Much fundamental research, though, does not pan out or does not produce knowledge of immediate benefit. But neocon ideologues want immediate results.They can't see beyond the next quarter's profit margin. They seem to suffer from a kind of mental myopia, a short sightedness of vision.. meanwhile human demography, our planet's ecology, the climate, the resource base we live from, all go to hell in a handbasket. 

           The Haper government, true to its ideological roots, has announced a further re-visioning of the goals of Research Canada: science will be the handmaiden of industry. The cart will drive the horse..

Saturday, May 11, 2013

The hubris of economists

           A recent study by economists Reinhart and Rogoff concluded that large national debts inhibit economic growth (which in the neoconservative cosmology is the Moloch to which all goods of the earth must be sacrificed). Now, few papers submitted to peer review - as Reinhart and Rogoff's had been - are actually fully scrutinized under a magnifying lens: the researchers basic competence and honesty are assumed. In this case these assumptions appear to have been misplaced..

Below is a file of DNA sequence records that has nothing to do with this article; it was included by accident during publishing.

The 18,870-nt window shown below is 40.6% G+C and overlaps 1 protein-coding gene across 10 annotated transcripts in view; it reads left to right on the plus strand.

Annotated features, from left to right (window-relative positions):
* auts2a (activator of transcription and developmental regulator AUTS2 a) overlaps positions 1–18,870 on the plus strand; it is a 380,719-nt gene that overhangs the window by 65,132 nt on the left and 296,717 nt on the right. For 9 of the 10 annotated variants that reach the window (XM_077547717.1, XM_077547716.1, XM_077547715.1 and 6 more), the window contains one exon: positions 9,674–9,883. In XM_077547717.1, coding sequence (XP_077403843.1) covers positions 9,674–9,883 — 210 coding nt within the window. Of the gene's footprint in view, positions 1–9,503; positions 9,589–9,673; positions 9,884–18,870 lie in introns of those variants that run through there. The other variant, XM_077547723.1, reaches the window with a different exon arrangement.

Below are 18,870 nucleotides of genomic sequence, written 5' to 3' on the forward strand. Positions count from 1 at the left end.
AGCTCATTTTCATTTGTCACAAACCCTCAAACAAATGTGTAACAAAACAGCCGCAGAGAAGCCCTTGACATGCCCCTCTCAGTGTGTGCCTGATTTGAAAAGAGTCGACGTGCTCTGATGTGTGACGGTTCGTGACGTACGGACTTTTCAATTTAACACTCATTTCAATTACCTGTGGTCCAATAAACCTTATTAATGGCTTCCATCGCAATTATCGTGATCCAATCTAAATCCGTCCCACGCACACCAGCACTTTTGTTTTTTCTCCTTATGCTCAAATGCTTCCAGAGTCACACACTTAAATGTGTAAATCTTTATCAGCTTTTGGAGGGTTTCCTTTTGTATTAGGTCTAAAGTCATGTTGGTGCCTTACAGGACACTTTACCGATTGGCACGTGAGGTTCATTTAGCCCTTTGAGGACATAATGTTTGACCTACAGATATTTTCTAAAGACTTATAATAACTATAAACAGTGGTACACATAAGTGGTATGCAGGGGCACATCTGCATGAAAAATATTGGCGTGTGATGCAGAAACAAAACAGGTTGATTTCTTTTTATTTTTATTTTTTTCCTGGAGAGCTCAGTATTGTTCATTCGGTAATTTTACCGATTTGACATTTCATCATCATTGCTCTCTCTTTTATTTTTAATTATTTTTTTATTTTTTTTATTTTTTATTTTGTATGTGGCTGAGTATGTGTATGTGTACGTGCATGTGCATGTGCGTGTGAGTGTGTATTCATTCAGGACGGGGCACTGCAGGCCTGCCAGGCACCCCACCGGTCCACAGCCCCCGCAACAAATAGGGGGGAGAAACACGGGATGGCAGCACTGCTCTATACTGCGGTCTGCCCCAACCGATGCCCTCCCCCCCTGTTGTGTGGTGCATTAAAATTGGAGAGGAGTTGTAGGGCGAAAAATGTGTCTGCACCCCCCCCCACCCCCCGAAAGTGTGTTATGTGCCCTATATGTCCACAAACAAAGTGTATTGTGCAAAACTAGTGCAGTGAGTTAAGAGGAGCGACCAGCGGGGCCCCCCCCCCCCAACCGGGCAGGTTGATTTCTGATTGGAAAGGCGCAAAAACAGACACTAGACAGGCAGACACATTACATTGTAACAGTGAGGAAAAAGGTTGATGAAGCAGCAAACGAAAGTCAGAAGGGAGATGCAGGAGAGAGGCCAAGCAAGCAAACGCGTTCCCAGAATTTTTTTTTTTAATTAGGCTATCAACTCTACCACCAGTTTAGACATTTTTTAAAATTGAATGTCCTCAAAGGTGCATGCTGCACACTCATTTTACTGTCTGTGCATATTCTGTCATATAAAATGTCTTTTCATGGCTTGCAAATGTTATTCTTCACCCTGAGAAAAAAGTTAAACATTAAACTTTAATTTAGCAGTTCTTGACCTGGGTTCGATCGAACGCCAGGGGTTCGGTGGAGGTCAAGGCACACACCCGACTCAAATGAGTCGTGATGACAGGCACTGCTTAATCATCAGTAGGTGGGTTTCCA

University of Massachussetts (Amherst) doctoral student, Thomas Hendon, was assigned, as part of his course work, the task of "replicating" and critiquing a published paper written by professional economists. Hendon chose the Reinhart and Rogoff study. To his surprise he found numerous errors and - infinitely worse from the point of view of scientific objectivity - even "strategic" omissions: data that did not fit their theses were passed over in silence.

           To read student Hendon's report and critique, click on the link, in blue, "read Thomas Hendon's 'A critique of Reinhart and Rogoff' here"

           We can only conclude that this is another case of the hubris of the neoconservative establishment, so assured of itself in its high places of power. Objectivity and caution are thrown to the winds. All that matters is the ideology: Moloch - economic growth - must be fed at all costs. The ancient Greek tragedian Sophocles spoke of this state of spirit when he wrote:

            "The gods blind those they would destroy"

             What is particularly galling here are not the (apparently rather elementary) spreadsheet computational errors. These are bad enough indicating unprofessional attitudes and work ethic (although not rising to moral derelection). Rather what galls is the omission or deletion of "non-conforming data", those which run contrary to one's ideological preconceptions. The odor of moral dereliction is now in the air: economists, after all, do have pretensions of practicing a "science" and science, the last time I checked, is suposed to be motivated by a comittment to discovering truth through the "open and public" analysis of replicable data. Suppressing non-conforming data violates the basic demand of science for intellectual honesty, objectivity and transparency. That is my reading anyway.